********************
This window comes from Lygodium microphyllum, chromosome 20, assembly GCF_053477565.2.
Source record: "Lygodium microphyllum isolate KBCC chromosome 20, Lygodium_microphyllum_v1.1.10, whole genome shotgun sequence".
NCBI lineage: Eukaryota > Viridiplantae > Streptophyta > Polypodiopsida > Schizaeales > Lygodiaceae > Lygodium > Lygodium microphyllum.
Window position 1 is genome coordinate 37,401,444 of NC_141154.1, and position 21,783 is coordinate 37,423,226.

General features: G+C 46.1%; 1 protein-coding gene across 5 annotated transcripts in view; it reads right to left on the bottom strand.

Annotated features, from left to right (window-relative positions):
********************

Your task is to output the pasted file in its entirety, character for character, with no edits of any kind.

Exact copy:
This window comes from Lygodium microphyllum, chromosome 20, assembly GCF_053477565.2.
Source record: "Lygodium microphyllum isolate KBCC chromosome 20, Lygodium_microphyllum_v1.1.10, whole genome shotgun sequence".
NCBI lineage: Eukaryota > Viridiplantae > Streptophyta > Polypodiopsida > Schizaeales > Lygodiaceae > Lygodium > Lygodium microphyllum.
Window position 1 is genome coordinate 37,401,444 of NC_141154.1, and position 21,783 is coordinate 37,423,226.

General features: G+C 46.1%; 1 protein-coding gene across 5 annotated transcripts in view; it reads right to left on the bottom strand.

Annotated features, from left to right (window-relative positions):